AKRON, Ohio -- West Point Market here is still reaping the benefits of starting from scratch, despite big investments in labor and equipment.
The payoff is sales, according to Abby Fox, bakery manager. Indeed, as the upscale single-unit retailer evolved over the last three and a half years from a frozen dough operation to a 95% from-scratch bakery now, it watched bakery sales climb 55% from the end of 1991 to the end of last year.
Fox discussed the effects of format changes on bread in the in-store bakery during a seminar at the recent Retail Bakers of America trade show held in San Francisco, and afterward in an interview with SN.
Profitability is good, too, Fox told SN. Even though the operation is labor-intensive and the company has increased its bakery retail sales staff by 50%, the net is just about the same as it was when the company was using mostly frozen dough, Fox said.
"Our labor costs are at 34%, and 20% of that is retail associates," she said. She stressed that the increased volume brought by the move to scratch has necessitated a large and well-trained service staff. The bakery is now 99% full-service, she said.
"On a Saturday, we have 12 associates on. They work overlapping shifts, but at any time during the day there will probably be seven people on the floor," she said.
The independent retailer, known for its customer service, makes a point of getting employees to interact with customers. "There's been no new emphasis put on suggestive selling or customer service. Our associates have always talked to our customers," Fox said.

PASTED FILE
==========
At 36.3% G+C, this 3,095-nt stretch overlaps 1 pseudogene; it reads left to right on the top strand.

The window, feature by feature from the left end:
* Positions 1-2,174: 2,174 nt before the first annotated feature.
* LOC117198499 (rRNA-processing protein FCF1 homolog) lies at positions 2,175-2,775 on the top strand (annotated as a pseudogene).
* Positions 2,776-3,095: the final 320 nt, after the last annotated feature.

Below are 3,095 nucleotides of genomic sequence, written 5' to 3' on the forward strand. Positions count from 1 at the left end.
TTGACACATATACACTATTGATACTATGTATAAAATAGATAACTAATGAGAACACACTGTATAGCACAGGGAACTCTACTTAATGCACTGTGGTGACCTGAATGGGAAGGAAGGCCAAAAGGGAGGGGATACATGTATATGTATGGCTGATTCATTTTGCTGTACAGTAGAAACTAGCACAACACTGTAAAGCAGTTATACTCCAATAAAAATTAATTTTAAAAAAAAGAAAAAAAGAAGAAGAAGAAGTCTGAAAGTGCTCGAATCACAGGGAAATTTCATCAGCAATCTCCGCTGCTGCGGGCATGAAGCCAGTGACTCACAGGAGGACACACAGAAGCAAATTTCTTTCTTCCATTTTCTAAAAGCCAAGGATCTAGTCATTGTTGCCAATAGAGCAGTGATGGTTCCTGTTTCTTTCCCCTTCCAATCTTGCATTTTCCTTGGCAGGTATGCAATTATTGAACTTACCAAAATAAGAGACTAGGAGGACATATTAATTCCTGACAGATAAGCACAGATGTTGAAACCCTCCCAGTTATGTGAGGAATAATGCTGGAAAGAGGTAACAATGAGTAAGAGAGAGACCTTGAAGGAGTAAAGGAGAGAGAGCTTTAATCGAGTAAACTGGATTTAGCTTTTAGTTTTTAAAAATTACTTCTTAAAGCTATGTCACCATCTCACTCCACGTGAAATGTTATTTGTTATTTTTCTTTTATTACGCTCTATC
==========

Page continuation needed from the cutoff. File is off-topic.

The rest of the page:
"When we first started making from-scratch bread, we'd give whole batches to the employees to take home. They loved that and it created excitement in the store. That sort of thing carries over to the customer," Fox said.
Even discounting labor and production costs, the initial investment to go to scratch was big, she recalled. Equipment purchases alone topped $60,000. And the more skilled production staff costs the company more in wages.
But a higher retail price for unique breads and rolls helps pay the bills, Fox said. From bread loaf prices that once ranged from $1 to $1.30 for baked-off products, West Point's breads are now priced $3.19 to $4.19 a loaf -- and there will be another price hike in June, Fox said.
"We're fortunate that we're in Akron instead of New York City or the West Coast, because the unique variety of breads we can produce with a scratch bakery stand out here. People are willing to pay for them because they're different and the quality is excellent," she said.
She said some of the bakery's items are destination products, such as a specialty roasted red pepper bread, which has red peppers and cracked black pepper.
"And it looks so good. There's a lot of color to it. If someone comes in to buy something else, they're apt to buy it. Remember, bakery sales are 80% impulse buys," Fox said. Sales per customer are up substantially in the bakery, she added.
West Point's ability to create a variety of unique products -- which wasn't possible with frozen dough -- keeps customers interested, Fox said. "You can't buy our products down the street. Our only competition is our own commercial aisle and that's just about none at all," she added.
In a recent study of store volume, the company found that the bakery is second only to the produce department when it comes to foot traffic. And the bakery's contribution to total store sales is 9%, up from 6% when it was a frozen-dough operation, Fox said.